Over the course of the last decade, blogging has evolved from an obscure and specialized activity confined to a small group of technological enthusiasts to a popular phenomenon that has been embraced by politicians, corporate concerns, and the media. In recent years, one particular niche of the blog world has been generating a great deal of media attention. Military bloggers, or milbloggers, are bloggers who are either serving in the military, have served in the military, or are related to someone in the military (typically spouses and children). Online journals are not only an easy, cheap, and immediate way for families to keep in contact long distance, many milbloggers also use their sites as a public venue to relate their experiences, frustrations, and opinions. Never before have soldiers been able to speak so candidly to a national, even international, public. Nor have American citizens had the opportunity to gain firsthand knowledge of war and its soldiers as the conflict is playing out.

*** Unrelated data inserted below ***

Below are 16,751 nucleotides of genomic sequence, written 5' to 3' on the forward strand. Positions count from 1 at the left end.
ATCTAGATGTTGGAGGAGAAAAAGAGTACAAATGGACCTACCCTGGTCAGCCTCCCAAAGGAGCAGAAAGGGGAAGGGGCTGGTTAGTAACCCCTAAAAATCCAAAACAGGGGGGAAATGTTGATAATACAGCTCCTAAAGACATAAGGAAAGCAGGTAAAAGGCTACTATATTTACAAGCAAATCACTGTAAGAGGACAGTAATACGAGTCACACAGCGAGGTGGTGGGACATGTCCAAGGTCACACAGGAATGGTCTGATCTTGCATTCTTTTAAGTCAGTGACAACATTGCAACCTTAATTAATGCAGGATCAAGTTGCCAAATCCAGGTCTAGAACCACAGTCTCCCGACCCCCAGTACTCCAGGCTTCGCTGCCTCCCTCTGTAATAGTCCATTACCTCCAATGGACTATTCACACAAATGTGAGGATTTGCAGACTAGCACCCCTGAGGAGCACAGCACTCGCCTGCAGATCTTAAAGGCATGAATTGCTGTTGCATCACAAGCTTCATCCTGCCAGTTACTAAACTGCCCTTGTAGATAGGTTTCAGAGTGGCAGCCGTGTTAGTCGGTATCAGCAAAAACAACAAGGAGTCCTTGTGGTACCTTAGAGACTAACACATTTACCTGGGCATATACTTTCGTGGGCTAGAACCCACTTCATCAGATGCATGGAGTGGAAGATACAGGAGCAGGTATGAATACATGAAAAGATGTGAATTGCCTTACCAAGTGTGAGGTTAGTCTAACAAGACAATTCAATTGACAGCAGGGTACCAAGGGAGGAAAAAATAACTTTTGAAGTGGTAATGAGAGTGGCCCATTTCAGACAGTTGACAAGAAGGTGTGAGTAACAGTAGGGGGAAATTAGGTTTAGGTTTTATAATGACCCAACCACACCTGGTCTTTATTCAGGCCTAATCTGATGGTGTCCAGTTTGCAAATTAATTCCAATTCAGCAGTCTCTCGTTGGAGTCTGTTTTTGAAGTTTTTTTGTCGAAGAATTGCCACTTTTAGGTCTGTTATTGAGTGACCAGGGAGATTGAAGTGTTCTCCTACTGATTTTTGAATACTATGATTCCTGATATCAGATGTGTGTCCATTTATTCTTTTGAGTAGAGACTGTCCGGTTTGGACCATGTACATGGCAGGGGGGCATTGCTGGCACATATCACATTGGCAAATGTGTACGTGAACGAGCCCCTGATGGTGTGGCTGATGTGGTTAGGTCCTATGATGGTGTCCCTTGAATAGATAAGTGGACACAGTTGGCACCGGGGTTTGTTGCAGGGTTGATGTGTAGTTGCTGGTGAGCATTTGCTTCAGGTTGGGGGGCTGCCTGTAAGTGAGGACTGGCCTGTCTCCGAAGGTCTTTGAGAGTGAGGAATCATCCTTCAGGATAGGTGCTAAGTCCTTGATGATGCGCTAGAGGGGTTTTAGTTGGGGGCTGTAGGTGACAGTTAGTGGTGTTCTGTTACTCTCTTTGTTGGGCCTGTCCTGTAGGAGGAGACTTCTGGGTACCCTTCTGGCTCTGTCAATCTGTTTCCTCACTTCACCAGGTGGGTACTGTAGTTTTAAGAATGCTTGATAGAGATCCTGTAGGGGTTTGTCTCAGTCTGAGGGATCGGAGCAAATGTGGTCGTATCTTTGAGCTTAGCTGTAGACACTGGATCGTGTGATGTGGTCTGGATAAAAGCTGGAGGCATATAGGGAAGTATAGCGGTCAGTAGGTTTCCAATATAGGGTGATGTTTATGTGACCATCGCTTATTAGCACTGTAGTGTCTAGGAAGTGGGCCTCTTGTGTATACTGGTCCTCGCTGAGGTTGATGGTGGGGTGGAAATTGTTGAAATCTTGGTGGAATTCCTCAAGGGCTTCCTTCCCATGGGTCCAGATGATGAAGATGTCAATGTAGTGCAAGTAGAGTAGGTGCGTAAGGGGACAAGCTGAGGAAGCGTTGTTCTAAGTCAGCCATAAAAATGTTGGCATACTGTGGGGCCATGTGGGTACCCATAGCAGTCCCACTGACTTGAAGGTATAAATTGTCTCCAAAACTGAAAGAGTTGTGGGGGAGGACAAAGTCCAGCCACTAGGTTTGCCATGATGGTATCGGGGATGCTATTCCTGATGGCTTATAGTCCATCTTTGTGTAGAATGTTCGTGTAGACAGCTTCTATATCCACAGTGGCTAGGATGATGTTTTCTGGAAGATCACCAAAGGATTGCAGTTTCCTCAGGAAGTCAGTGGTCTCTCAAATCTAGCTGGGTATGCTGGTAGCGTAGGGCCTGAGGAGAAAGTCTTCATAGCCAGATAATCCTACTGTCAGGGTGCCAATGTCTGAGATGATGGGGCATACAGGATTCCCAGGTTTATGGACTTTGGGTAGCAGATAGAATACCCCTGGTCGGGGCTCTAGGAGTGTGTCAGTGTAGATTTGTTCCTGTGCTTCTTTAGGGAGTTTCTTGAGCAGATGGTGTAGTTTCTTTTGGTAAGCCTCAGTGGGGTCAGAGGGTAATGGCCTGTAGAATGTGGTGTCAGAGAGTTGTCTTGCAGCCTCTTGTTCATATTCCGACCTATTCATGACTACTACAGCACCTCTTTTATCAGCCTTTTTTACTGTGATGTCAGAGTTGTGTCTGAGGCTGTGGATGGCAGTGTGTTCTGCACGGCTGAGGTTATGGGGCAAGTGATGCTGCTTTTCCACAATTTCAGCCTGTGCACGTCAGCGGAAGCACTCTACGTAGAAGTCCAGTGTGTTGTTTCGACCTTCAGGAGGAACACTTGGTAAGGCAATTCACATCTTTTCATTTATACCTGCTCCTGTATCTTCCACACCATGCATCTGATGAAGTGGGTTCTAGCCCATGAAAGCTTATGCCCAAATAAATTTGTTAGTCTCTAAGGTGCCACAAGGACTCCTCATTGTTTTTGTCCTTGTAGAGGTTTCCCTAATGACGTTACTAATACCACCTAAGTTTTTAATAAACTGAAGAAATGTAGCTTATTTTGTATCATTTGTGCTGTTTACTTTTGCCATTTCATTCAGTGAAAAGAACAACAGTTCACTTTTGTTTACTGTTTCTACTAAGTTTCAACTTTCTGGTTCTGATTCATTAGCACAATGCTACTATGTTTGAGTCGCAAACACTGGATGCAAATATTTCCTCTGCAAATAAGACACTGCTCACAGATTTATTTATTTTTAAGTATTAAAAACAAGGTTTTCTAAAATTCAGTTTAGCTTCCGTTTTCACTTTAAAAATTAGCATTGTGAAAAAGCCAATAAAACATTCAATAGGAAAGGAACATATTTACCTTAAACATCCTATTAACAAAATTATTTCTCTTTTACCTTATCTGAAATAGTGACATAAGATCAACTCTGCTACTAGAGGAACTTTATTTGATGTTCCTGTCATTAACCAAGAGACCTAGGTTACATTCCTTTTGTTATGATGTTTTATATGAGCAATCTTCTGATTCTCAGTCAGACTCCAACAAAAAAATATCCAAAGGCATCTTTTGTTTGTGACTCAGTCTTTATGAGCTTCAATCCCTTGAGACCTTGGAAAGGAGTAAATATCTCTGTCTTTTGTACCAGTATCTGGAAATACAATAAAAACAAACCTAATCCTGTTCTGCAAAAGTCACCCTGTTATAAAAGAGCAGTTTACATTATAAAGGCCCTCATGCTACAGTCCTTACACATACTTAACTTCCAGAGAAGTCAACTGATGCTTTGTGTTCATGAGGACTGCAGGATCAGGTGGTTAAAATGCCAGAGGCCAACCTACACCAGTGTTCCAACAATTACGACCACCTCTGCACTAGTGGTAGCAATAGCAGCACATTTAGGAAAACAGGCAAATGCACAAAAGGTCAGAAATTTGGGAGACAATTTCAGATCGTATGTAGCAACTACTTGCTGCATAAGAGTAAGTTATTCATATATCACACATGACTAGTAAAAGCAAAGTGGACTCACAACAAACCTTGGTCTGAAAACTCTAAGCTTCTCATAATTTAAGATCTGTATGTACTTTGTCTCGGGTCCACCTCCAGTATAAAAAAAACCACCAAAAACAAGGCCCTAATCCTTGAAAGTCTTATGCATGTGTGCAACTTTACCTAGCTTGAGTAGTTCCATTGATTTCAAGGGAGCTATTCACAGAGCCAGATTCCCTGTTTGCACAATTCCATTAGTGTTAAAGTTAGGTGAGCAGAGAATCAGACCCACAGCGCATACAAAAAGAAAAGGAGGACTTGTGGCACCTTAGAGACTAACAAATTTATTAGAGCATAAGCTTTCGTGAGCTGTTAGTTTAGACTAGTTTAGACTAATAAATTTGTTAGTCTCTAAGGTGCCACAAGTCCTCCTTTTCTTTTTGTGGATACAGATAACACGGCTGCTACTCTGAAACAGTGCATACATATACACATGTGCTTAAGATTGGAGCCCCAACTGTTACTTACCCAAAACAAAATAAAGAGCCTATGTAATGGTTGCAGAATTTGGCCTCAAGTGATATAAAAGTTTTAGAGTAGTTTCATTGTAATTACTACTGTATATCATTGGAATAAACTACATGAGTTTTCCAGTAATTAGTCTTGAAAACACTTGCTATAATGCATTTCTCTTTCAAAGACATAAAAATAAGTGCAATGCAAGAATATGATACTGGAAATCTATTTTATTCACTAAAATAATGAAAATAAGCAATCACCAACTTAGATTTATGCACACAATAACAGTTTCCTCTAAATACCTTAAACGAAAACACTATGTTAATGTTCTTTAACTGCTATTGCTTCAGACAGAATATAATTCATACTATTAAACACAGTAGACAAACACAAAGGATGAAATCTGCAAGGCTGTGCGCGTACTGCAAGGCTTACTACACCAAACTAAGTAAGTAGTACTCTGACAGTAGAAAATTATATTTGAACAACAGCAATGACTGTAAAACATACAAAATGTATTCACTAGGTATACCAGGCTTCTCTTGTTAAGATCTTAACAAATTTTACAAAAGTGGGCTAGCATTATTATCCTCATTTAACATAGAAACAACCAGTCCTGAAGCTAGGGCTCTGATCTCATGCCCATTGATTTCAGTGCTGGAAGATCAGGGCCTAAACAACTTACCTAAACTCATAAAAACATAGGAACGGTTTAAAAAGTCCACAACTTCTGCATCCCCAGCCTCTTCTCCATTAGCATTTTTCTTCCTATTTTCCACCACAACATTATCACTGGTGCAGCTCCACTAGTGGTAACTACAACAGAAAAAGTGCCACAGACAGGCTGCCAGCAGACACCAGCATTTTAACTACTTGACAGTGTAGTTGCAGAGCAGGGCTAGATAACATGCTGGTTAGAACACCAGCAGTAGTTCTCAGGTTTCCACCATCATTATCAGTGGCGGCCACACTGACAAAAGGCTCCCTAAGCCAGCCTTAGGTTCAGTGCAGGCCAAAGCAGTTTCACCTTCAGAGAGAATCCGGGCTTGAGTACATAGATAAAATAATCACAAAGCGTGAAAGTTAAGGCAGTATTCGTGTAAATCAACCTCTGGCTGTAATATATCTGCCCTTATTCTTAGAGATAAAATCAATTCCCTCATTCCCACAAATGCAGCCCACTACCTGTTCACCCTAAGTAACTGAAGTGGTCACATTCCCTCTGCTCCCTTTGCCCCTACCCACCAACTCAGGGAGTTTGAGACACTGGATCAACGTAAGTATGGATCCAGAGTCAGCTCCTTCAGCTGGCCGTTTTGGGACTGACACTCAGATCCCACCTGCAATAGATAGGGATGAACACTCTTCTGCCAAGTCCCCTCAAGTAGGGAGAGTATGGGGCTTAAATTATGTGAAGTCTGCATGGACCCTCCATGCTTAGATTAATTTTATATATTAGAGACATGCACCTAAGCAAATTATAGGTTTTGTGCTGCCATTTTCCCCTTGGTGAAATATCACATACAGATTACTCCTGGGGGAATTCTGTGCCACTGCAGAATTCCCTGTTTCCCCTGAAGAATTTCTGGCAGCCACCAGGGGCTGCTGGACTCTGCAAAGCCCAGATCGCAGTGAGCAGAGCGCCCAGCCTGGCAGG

Milblogs are a relatively unknown sector of the blogosphere but are valuable informational sources for anyone interested in reading an alternative and highly-personalized perspective of the war. Milblogs’ unique portrayal of the Iraq and Afghan Wars indicates their future value as historical resources. Modern scholars sift through letters and diaries from past American conflicts, but someday soon they will be turning to the digital-born resources of the 21st century for their research, if they have not already.